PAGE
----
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Last week I finished the last of the three required tests to become a Certified Chef Developer (and passed - woohoo!). I took it kind of slowly, and just made it a quarterly objective to either study for or take a test over the past six months. It was a great experience, and I know that the tests are a bit mysterious, so I wanted to try and demystify it for you. (Their FAQs are also helpful.)

My understanding of the badges is that you need three to get certified. The two required badges are Basic Chef Fluency and Local Cookbook Development, and then you have a choice between Extending Chef and Deploying Cookbooks. The InSpec badge is the wildcard. I don’t know what their plan is for that one yet, which is why I haven’t taken it. I will after I hear more about it.

Back when I took this test I told you that I had created a Github repo to house my study materials. I continued to add to it as I studied for the exams.

I found it really useful to go through the the PDFs that they created with the lists of topics that would be covered in the exams and just write out as much info as I could about that topic. Searching through was the best bet for these topics, not only because that’s considered the source of truth, but also because it familiarizes you with where to find everything in the docs. This is particularly useful in the exam when you are allowed access to and need to use your time wisely.

The badges I got

  1. Basic Chef Fluency
  2. Local Cookbook Development
  3. Deploying Cookbooks

Now, Chef has some really good study materials. I don’t know why, though, but they just didn’t jive for me for whatever reason. I would start on a Chef Rally lesson and then never finish. I think maybe for me they get a little too detailed with stuff that I don’t work with often really, and I get confused, then discouraged, then distracted. What does work for me is starting at a super elementary level and working my way up. Chef Rally does work for a lot of people, though, so give it a go and see if that’s you. It really is the best place to start because it’ll be the same wording and logic as the exams.

They have classes for the first two badges, and I didn’t have time to complete them, but they have a practice test and note cards that were nice.

Otherwise, I’ll share below what I did to prepare for each exam. Before I do that, I’ll share some notes about the exam experience that pertain to all three exams.

Notes about my Exam experience

  • There was not a visible timer, so if you don’t remember the exact time you started, then you have to chat with the proctor to ask how much time is left, which wastes time.

  • If your internet connection is interrupted (mine was 6 times for one exam), they will give you the lost time, however, this is not ideal, because it makes you frantic and you can’t go to the bathroom (it’s a problem).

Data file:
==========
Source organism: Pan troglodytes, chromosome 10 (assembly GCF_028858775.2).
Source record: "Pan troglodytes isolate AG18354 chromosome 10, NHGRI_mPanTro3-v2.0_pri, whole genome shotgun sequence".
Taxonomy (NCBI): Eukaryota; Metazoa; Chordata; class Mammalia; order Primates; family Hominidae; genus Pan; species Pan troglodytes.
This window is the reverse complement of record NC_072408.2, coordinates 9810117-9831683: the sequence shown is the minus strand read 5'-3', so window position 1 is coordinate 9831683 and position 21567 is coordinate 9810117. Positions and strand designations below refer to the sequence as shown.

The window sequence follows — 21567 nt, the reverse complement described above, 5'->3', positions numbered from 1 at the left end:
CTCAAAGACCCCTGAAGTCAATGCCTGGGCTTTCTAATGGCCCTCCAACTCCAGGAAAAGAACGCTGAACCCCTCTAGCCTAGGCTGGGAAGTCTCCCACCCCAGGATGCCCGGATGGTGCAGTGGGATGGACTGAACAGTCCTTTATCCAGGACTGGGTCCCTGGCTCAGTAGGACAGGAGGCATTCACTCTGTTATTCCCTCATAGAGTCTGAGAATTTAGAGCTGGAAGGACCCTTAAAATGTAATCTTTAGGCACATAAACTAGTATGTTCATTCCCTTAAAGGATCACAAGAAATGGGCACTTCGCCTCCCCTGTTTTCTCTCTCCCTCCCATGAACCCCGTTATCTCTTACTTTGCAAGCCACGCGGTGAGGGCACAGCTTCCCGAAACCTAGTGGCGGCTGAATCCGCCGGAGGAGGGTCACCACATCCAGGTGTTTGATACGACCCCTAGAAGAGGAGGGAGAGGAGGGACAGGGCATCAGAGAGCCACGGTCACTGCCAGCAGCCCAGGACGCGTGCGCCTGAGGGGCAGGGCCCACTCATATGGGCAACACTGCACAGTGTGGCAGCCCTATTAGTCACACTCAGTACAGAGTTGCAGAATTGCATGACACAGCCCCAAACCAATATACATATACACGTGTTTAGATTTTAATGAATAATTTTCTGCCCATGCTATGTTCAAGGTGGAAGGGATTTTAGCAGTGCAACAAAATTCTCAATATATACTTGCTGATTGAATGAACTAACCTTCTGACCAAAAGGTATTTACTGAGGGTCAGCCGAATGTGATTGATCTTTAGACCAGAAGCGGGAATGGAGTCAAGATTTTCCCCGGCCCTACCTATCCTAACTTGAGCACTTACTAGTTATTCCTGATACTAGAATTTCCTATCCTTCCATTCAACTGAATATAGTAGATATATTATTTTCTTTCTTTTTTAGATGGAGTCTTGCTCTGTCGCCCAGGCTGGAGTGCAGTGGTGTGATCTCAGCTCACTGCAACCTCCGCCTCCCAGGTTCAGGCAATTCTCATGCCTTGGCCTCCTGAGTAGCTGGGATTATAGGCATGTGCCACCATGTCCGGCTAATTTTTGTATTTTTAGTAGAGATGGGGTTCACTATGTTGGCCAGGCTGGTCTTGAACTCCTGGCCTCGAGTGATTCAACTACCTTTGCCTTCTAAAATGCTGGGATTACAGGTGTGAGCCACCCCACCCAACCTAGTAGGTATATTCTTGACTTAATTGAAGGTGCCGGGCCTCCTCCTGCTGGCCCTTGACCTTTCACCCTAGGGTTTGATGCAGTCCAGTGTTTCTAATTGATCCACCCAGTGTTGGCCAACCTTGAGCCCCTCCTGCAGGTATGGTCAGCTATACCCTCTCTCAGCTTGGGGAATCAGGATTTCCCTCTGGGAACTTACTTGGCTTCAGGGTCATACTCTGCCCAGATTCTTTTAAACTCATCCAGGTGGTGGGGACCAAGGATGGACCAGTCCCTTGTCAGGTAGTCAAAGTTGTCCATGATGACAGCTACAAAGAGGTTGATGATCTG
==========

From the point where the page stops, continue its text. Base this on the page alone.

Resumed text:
• You may not use the restroom or else you forfeit the remainder of your time (don’t ask how I know).

  • The setup may take a while since they have to scan your room and workspace, so plan accordingly.

  • The language of the questions is unnecessarily complicated. I had to reread some of them over and over only to find out it was a simple question with very confusing wording (exacerbated by nervousness).


There are two basic components: a study sheet (cheat sheet) and a lab (kata).

Basic Chef Fluency Study Guide

When studying for the Basic Chef Fluency Badge exam, I studied this guide daily until I was very comfortable going through the material.

Basic Chef Fluency Kata

This is an exercise guide meant for daily use. At the time that I was studying for this exam, I was not using Chef in my daily practice, so I was a little rusty. Doing this kata, I was able to get comfortable with Chef enough for navigating the topics of the exam.

The idea is not to do the entire kata but to give yourself an allotted amount of time and start from the beginning each day. As you do this daily, you’ll get further and further each day because you’ll get faster and faster as you make those connections in your brain.

Basic Chef Fluency Kata Cheat Sheet

As I was going through the kata daily, I would make reminders of what I did to solve the problem. That helped me to solidify it in my head and also gave me a quick reminder when I needed it.


You can expect this 2 part exam to be tougher than the Basic Chef Fluency badge. It will be heavily focused on Test Kitchen, InSpec, and just basically creating cookbooks. So if you have healthy test-driven development practices with your cookbook development, then you will likely do just fine. If you don’t, then this test will expose that. And guess what, I have another study guide!

Local Cookbook Development Study Guide.

The study guide is just like with the Basic Fluency badge. Study them daily and have someone quiz you.